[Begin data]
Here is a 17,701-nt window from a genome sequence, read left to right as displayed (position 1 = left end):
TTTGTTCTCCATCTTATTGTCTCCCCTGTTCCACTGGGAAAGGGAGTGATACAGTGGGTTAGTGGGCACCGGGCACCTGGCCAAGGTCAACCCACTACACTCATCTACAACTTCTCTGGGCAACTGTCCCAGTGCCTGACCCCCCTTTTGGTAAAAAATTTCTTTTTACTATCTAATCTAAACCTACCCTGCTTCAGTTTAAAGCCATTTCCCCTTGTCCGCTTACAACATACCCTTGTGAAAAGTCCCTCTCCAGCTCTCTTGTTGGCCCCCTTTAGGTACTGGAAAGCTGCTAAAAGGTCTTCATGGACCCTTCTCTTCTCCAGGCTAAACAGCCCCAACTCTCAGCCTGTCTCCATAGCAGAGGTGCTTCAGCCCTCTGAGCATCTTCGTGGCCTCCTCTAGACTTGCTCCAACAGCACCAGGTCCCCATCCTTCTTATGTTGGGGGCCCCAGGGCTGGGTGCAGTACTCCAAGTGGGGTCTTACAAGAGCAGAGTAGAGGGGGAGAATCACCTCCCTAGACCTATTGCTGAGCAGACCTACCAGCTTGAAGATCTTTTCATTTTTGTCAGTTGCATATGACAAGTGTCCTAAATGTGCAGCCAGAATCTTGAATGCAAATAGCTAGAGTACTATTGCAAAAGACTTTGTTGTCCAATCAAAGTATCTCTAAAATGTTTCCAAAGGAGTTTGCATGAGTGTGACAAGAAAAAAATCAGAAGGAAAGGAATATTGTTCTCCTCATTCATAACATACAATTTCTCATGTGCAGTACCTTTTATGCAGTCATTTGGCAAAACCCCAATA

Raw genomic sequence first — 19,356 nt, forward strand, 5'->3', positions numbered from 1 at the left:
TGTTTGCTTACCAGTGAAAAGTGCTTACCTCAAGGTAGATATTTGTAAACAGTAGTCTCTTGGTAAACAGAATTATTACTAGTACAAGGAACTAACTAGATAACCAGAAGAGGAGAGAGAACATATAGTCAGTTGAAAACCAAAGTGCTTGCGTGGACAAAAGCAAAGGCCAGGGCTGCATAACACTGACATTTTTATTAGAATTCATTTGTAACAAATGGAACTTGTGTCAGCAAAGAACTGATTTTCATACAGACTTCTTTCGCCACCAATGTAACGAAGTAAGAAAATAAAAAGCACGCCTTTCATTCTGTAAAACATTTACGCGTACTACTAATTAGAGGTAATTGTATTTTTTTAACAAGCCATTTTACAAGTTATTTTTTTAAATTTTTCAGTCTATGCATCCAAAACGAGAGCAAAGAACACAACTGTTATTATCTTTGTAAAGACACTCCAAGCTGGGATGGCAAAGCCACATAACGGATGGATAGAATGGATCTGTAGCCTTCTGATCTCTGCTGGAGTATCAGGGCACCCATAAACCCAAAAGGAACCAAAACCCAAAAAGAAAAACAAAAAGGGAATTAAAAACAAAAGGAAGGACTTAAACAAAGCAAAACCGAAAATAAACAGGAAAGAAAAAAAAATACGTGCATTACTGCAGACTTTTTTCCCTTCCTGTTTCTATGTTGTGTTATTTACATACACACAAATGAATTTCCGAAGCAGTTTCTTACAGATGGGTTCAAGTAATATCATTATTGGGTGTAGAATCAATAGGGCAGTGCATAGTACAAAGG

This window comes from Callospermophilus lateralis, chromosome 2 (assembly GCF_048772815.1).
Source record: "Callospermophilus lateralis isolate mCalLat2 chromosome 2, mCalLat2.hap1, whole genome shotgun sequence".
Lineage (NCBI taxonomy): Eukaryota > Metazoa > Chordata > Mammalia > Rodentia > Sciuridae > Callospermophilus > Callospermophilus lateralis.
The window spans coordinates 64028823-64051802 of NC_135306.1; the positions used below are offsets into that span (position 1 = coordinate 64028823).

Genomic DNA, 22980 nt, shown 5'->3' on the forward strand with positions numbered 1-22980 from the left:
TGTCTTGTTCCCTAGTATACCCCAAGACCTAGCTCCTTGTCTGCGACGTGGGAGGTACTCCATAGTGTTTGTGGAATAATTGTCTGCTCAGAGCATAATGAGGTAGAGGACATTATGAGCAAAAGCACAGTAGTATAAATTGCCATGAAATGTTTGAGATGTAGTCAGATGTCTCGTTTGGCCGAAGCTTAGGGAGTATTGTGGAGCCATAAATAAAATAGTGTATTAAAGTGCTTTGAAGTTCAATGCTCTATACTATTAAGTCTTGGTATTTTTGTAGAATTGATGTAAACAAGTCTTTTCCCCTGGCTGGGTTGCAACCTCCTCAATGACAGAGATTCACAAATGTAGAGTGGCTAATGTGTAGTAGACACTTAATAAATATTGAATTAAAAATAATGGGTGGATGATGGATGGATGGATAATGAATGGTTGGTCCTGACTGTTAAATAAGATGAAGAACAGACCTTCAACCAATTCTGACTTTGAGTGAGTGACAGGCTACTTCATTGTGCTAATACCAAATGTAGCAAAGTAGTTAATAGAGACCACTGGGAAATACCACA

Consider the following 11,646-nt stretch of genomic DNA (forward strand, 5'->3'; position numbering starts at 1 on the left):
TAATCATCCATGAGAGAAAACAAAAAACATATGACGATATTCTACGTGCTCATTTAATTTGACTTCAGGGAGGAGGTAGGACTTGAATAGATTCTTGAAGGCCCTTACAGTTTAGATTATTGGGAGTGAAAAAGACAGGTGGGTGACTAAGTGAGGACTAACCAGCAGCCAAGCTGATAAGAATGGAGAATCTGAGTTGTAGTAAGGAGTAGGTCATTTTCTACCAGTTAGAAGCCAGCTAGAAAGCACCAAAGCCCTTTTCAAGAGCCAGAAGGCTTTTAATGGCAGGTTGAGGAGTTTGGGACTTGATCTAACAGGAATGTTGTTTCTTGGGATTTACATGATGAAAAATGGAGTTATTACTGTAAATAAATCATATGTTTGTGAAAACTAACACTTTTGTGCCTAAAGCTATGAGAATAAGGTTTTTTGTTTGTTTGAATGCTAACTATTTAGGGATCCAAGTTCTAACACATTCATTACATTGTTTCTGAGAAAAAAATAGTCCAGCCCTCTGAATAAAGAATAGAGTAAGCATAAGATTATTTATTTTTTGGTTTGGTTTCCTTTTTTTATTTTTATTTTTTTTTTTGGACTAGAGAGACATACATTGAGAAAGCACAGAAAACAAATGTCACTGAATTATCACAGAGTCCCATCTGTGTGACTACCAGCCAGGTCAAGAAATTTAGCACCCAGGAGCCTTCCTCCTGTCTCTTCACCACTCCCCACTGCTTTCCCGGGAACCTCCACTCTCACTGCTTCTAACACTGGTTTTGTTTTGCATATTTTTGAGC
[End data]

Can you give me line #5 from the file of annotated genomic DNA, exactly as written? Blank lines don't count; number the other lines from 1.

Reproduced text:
This window comes from Callospermophilus lateralis, chromosome 2 (assembly GCF_048772815.1).